Visit Your Local PBS Station PBS Home PBS Home Programs A-Z TV Schedules Watch Video Donate Shop PBS Search PBS




In 1950 Bunche was awarded the Nobel Prize for Peace for his successful mediation of a series of armistice agreements between the new nation of Israel and four Arab neighbors, Egypt, Jordan, Lebanon and Syria.
It was the first, and to date it remains the only, time that all the parties to the Middle East conflict signed armistice agreements with Israel. In being awarded the Peace Prize, Bunche became the first person of color in the world to be so honored. (Other notable contenders for the prize that year included Winston Churchill, Harry S. Truman, Albert Schweitzer and George C. Marshall.)

"The United Nations exists not merely to preserve the peace but also to make change -- even radical change -- possible without violent upheaval. The United Nations has no vested interests in the status quo. It seeks a more secure world, a better world, a world of progress for all peoples. In the dynamic world society which is the objective of the United Nations, all peoples must have equality and equal rights."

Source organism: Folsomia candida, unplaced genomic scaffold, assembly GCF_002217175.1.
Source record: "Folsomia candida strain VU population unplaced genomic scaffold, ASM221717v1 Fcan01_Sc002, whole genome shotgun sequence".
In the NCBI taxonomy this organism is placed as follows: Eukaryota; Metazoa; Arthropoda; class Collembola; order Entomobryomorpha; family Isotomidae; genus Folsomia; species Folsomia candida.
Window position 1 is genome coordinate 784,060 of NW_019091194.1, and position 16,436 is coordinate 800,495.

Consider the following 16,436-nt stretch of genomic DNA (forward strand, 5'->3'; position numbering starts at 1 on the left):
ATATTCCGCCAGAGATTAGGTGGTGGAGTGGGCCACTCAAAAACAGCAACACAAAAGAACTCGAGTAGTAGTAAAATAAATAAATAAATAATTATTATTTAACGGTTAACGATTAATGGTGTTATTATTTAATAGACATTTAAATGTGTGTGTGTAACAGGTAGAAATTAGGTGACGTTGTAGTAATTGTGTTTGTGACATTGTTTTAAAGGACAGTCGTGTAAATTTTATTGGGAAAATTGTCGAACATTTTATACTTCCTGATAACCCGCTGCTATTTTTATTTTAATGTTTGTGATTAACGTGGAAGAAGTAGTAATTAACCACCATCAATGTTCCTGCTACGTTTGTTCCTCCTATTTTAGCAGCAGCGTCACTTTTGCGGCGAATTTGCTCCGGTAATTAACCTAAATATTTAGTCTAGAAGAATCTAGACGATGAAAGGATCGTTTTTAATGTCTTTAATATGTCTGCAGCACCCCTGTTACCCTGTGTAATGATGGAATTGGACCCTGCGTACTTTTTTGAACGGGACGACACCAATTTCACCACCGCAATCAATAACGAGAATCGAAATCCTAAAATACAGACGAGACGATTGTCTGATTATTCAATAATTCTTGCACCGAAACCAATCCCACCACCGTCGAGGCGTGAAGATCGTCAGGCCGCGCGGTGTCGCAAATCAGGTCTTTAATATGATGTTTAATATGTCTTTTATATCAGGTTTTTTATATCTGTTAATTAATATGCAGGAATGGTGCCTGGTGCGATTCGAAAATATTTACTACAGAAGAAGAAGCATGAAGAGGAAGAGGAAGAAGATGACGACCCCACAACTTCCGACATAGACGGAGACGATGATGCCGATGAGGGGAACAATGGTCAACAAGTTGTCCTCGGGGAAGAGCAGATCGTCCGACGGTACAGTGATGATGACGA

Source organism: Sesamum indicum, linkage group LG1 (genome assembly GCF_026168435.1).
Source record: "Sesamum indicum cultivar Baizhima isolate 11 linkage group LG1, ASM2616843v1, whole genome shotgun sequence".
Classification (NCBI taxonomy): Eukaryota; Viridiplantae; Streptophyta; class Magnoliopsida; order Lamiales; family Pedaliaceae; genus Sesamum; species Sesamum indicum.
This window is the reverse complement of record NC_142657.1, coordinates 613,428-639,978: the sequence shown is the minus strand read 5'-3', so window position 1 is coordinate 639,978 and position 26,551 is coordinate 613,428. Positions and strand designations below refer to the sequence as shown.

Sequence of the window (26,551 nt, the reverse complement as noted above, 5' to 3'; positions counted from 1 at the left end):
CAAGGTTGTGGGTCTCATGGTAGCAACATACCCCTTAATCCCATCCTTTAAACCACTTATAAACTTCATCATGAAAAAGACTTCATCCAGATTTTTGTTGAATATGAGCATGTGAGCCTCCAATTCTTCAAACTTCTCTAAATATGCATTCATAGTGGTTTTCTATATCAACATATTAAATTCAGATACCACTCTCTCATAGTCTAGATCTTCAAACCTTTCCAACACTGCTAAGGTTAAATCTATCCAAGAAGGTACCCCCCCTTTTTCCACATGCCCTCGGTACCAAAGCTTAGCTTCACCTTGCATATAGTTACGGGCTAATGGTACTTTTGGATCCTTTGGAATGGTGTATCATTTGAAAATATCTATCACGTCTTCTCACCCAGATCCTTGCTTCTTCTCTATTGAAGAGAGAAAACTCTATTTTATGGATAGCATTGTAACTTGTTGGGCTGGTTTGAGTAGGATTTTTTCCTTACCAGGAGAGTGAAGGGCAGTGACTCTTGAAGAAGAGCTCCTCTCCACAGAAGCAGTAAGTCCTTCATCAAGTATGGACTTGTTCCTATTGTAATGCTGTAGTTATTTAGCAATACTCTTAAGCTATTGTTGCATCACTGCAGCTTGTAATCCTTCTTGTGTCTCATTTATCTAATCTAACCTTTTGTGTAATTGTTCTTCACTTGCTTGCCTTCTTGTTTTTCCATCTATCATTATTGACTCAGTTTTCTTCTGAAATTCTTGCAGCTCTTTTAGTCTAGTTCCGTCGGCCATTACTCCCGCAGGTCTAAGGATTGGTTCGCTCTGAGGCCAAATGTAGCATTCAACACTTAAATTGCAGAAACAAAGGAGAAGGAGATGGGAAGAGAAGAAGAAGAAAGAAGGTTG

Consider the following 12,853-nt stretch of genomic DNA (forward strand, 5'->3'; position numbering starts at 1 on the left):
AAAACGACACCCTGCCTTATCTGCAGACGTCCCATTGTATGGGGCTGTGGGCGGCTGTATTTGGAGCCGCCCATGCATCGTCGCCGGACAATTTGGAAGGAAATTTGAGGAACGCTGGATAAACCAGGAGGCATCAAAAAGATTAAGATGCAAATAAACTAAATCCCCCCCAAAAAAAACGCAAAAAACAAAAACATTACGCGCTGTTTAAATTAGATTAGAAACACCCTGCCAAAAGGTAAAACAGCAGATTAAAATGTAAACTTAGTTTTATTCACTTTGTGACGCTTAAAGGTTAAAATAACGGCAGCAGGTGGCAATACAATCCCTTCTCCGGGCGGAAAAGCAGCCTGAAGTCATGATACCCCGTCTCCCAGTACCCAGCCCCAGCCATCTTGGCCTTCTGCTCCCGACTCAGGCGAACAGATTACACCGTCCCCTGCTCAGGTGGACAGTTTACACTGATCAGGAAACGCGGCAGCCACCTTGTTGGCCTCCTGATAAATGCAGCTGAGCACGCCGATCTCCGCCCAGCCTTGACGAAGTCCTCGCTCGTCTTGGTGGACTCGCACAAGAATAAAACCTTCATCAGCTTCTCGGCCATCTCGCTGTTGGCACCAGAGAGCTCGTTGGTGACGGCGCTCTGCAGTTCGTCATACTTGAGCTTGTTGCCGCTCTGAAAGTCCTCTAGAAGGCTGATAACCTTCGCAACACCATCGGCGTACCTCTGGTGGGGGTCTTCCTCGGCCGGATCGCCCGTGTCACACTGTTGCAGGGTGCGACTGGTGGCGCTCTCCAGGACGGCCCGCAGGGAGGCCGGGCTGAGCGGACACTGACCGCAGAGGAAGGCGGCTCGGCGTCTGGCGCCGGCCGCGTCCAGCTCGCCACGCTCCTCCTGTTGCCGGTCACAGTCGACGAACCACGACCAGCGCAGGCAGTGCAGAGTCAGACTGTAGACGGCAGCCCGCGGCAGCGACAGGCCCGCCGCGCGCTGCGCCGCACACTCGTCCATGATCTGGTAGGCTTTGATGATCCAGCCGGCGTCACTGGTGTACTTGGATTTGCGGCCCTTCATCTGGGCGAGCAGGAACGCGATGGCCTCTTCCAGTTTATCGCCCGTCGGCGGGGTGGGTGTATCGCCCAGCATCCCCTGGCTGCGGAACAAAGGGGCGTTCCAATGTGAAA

-Ralph Bunche, Nobel Peace Prize lecture, Oslo University, Norway, December 11, 1950


Home | Early Influences | Scholar-Activist | Drive to Decolonize | Mr. UN
The Peacemaker | Man & the Myth | Timeline | Educational Resources
Making the Movie | Site Credits